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Thread: Recording In A Completely Dead Room

  1. #11
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    Quote Originally Posted by jhbrandt View Post
    DOOD PLEASE!! I know that you are NOT a fucking idiot... Read what I wrote!

    Between .2 and .4 seconds!? fuck! Are you insane? What is your fucking point!?

    I SAID - IT DEPENDS ON THE ROOM DIMENSIONS... DID YOU SEE THE ROOM DIMENSIONS? Have you downloaded my room mode calculator? Do you expect all of your questions and work to be done by the teacher?? Do some fucking homework!


    You know...the problem with some of you acoustics experts...is that you have a hard time answering a question in simple terms.
    Simple questions are often answered with a bunch of links to very technical papers...or sometimes it's the "read my book" thing...and you then tell people to take all that technical info, do the math, and get the answers on their own.

    Well...it that's what we have to do...then WTF do we need to ask you "experts" any questions, and why do you bother hanging out on a home rec forum where most people want basic/simple answers...or at least clear answers...?

    Like I said...(and maybe you should read what YOU wrote)...when you said "unless your recording room is 5000 cubic feet or larger"...you didn't state any specific dimensions other than the volume.
    You didn't say..."unless your recording room is 5000 cubic feet or larger...depending on the actual dimensions".
    If you wanted the actual dimensions, then I would have said that my room is 25' x 33' with vaulted ceiling that tops out at just over 12'...hence the 8000-9000 cubic feet of volume.

    My question was pretty simple...do spaces over 5000, or like my own at 8000-9000 cubic feet, still require the RT60 time to fall somewhere in-between .2 and .4 secs...which is the time range most experts tend to give when they talk about a good RT60 value...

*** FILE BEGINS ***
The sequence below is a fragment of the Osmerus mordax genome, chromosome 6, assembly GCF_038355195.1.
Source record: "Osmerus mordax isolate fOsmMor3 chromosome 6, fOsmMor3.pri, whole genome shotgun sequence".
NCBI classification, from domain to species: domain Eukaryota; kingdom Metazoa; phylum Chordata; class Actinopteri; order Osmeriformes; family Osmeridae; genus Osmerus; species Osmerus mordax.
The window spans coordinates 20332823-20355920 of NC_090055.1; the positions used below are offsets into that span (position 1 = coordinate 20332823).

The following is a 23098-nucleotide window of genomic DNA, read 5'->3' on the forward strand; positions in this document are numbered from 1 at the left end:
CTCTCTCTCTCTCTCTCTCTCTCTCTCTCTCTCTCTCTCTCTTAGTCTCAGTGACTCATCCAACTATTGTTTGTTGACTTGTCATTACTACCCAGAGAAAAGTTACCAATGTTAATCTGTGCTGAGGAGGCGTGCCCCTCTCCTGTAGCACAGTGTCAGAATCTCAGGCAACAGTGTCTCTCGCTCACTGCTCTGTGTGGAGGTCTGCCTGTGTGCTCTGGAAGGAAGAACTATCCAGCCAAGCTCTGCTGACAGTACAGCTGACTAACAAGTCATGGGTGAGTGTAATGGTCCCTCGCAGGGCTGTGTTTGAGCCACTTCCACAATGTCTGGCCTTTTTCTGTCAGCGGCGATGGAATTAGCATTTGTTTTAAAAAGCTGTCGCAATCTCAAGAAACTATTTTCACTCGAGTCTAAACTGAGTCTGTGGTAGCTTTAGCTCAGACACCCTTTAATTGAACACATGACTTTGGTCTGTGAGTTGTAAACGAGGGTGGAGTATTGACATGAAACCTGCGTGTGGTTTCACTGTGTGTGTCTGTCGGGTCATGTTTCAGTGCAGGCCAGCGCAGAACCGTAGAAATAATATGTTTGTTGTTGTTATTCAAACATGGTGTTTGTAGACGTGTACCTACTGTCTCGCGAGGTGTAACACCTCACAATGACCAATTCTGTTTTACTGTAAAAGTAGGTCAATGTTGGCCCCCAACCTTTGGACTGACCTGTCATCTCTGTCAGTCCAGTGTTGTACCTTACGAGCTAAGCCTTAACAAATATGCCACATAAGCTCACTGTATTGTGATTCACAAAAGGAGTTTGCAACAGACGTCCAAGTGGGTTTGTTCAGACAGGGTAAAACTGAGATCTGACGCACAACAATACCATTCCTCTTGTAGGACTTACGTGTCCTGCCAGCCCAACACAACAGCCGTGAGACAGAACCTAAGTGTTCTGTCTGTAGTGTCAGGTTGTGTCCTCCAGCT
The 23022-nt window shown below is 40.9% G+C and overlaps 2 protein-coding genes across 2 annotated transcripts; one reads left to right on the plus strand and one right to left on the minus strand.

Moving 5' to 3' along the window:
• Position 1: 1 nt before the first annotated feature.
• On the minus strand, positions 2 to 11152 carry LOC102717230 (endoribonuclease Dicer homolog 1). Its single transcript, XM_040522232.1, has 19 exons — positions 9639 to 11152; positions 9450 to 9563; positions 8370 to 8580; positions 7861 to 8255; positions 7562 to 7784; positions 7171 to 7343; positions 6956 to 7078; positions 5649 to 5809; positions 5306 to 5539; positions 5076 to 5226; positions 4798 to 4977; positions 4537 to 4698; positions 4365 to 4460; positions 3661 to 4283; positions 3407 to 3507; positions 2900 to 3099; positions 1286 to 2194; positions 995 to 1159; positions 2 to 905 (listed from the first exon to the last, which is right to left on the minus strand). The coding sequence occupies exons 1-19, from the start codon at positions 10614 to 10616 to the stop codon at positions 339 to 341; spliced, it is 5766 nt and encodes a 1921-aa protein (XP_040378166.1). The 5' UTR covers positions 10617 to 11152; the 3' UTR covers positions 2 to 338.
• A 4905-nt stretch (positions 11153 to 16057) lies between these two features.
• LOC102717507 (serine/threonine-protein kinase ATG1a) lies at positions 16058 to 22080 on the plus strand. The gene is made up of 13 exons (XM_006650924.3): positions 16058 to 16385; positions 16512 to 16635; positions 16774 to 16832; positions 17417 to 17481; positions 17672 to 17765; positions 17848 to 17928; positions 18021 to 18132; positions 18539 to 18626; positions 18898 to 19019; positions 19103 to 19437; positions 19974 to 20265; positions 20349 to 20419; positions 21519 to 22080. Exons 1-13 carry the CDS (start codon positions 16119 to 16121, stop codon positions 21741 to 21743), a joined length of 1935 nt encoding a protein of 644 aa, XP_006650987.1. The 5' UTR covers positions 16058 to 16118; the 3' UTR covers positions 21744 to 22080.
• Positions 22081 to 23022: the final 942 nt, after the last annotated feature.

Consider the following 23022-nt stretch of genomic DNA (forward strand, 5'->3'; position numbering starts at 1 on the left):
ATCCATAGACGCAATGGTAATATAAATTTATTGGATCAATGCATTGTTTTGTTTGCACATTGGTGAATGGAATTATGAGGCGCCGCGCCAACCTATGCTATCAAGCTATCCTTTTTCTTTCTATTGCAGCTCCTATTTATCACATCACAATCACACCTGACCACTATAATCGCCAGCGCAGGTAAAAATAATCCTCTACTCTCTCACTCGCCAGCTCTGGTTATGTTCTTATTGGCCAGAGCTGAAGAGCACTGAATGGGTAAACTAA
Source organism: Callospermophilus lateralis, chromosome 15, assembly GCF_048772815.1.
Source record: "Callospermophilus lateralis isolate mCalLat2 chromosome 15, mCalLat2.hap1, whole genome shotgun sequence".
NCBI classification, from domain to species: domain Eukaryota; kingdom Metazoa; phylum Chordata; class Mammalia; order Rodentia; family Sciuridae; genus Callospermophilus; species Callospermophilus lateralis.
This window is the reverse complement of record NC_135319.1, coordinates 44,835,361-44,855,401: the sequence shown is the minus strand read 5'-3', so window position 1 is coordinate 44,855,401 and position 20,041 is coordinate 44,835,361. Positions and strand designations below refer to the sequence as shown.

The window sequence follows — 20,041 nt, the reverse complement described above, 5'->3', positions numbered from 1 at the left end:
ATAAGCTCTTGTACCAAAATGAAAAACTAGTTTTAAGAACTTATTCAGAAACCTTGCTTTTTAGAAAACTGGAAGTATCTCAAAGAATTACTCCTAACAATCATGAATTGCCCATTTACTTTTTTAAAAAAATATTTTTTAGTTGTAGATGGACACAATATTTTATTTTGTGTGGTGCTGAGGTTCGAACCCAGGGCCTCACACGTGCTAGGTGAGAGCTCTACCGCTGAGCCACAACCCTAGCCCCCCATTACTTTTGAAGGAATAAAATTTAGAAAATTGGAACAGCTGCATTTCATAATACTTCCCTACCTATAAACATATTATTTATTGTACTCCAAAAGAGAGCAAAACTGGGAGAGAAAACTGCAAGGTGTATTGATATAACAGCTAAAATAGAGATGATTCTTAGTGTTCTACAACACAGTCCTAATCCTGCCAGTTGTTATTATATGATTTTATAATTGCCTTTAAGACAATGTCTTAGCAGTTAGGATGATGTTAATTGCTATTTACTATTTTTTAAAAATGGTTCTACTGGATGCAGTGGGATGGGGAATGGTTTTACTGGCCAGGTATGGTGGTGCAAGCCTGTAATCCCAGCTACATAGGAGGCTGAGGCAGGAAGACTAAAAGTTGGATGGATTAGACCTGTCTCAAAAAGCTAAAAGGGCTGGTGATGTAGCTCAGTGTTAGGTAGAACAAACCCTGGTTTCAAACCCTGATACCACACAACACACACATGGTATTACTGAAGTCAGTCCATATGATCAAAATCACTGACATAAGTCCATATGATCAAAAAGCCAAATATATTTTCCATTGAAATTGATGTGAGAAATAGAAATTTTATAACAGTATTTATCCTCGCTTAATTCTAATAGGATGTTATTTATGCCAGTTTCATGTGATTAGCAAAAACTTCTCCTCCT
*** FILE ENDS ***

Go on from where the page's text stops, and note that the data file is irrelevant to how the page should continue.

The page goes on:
...or does the added volume not require the RT60 to be somewhere in that range, in which case, what kind of range would it be?

    Not sure what you are so angry about...is it the heat in Jakarta?

  3. #13
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    People who HAVE to swear and curse to make a point are very tiresome and also make the forum less nice to read. It also prevents me taking people who clearly know what they are on about seriously.

    You've got a huge chip on your shoulder because people don't seem to pick up on what you mean, and you just yell at them in the hope they'll take your advice, check it in and give up. When I did my teacher training, first groundings and basics were to not do all the things you have done. Maybe we don't understand. Maybe we understand poorly, but maybe if you had the patience to explain, we'd get it.

    I too got very confused. You refuse to answer questions and tell us to read the material - that simply doesn't help. In the other angry topic about the guy who wants to record strings you got very angry again.

    To get angry because people don't understand the material says more about the material than the reader I'm afraid. You've assumed we get it, and some of it is simply very difficult to convert to a practical context. Perhaps you could try just being nice, polite and helpful? That's genuinely the best way to get your expert knowledge across. Clearly you're in a terrible mood, angry and happy to be offensive. No idea why, but if I ran my business with an attitude like yours, I'd not have many repeat customers - probably you're really nice to your clients, because you absolutely cannot talk to them like you do to us. It's a happy forum normally - and I note your 'advice' to two people seems to have made them vanish!

    Pull your neck in a bit and you might get a bit more respect. Two topics, and on a scale of helpfulness you get a zero, and for upsetting people unnecessarily, ten out of ten.

    Mods - sorry for sounding off - feel free to delete, but his attitude just stinks!

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  5. #14